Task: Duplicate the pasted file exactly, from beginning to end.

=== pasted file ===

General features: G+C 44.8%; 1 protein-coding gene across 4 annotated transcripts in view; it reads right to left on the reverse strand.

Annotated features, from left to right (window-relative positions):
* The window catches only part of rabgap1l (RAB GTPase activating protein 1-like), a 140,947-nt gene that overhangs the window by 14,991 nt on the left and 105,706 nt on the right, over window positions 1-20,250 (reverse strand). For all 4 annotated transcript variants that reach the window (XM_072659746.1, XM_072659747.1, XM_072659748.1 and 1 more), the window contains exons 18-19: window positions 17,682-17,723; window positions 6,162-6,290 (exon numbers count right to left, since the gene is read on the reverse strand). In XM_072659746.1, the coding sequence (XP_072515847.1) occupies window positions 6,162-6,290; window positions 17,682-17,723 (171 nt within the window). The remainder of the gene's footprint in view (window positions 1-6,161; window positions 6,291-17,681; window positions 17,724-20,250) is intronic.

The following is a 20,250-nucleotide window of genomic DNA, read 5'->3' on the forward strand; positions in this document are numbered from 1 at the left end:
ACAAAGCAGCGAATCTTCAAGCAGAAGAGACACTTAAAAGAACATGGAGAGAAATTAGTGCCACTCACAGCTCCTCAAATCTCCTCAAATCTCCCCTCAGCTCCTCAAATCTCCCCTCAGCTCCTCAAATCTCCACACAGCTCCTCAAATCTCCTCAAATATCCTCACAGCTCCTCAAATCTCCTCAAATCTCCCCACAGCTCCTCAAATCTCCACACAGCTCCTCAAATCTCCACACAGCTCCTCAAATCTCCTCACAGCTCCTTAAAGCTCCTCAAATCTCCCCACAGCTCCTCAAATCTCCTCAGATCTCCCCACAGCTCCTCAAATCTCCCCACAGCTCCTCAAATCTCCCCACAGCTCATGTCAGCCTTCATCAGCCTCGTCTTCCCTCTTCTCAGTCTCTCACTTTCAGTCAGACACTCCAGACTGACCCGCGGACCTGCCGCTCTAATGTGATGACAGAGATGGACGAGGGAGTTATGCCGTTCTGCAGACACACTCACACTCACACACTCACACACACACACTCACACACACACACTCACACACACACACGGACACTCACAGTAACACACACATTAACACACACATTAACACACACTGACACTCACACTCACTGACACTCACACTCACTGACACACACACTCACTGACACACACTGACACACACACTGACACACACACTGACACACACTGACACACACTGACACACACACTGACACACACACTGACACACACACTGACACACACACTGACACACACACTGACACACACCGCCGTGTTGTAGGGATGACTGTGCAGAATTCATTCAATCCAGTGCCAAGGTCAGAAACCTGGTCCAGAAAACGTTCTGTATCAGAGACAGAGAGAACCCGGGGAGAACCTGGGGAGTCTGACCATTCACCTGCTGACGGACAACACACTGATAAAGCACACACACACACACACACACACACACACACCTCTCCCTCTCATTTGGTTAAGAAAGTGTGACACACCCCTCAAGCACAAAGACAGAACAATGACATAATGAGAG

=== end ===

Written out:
General features: G+C 44.8%; 1 protein-coding gene across 4 annotated transcripts in view; it reads right to left on the reverse strand.

Annotated features, from left to right (window-relative positions):
* The window catches only part of rabgap1l (RAB GTPase activating protein 1-like), a 140,947-nt gene that overhangs the window by 14,991 nt on the left and 105,706 nt on the right, over window positions 1-20,250 (reverse strand). For all 4 annotated transcript variants that reach the window (XM_072659746.1, XM_072659747.1, XM_072659748.1 and 1 more), the window contains exons 18-19: window positions 17,682-17,723; window positions 6,162-6,290 (exon numbers count right to left, since the gene is read on the reverse strand). In XM_072659746.1, the coding sequence (XP_072515847.1) occupies window positions 6,162-6,290; window positions 17,682-17,723 (171 nt within the window). The remainder of the gene's footprint in view (window positions 1-6,161; window positions 6,291-17,681; window positions 17,724-20,250) is intronic.

The following is a 20,250-nucleotide window of genomic DNA, read 5'->3' on the forward strand; positions in this document are numbered from 1 at the left end:
ACAAAGCAGCGAATCTTCAAGCAGAAGAGACACTTAAAAGAACATGGAGAGAAATTAGTGCCACTCACAGCTCCTCAAATCTCCTCAAATCTCCCCTCAGCTCCTCAAATCTCCCCTCAGCTCCTCAAATCTCCACACAGCTCCTCAAATCTCCTCAAATATCCTCACAGCTCCTCAAATCTCCTCAAATCTCCCCACAGCTCCTCAAATCTCCACACAGCTCCTCAAATCTCCACACAGCTCCTCAAATCTCCTCACAGCTCCTTAAAGCTCCTCAAATCTCCCCACAGCTCCTCAAATCTCCTCAGATCTCCCCACAGCTCCTCAAATCTCCCCACAGCTCCTCAAATCTCCCCACAGCTCATGTCAGCCTTCATCAGCCTCGTCTTCCCTCTTCTCAGTCTCTCACTTTCAGTCAGACACTCCAGACTGACCCGCGGACCTGCCGCTCTAATGTGATGACAGAGATGGACGAGGGAGTTATGCCGTTCTGCAGACACACTCACACTCACACACTCACACACACACACTCACACACACACACTCACACACACACACGGACACTCACAGTAACACACACATTAACACACACATTAACACACACTGACACTCACACTCACTGACACTCACACTCACTGACACACACACTCACTGACACACACTGACACACACACTGACACACACACTGACACACACTGACACACACTGACACACACACTGACACACACACTGACACACACACTGACACACACACTGACACACACACTGACACACACCGCCGTGTTGTAGGGATGACTGTGCAGAATTCATTCAATCCAGTGCCAAGGTCAGAAACCTGGTCCAGAAAACGTTCTGTATCAGAGACAGAGAGAACCCGGGGAGAACCTGGGGAGTCTGACCATTCACCTGCTGACGGACAACACACTGATAAAGCACACACACACACACACACACACACACACACCTCTCCCTCTCATTTGGTTAAGAAAGTGTGACACACCCCTCAAGCACAAAGACAGAACAATGACATAATGAGAG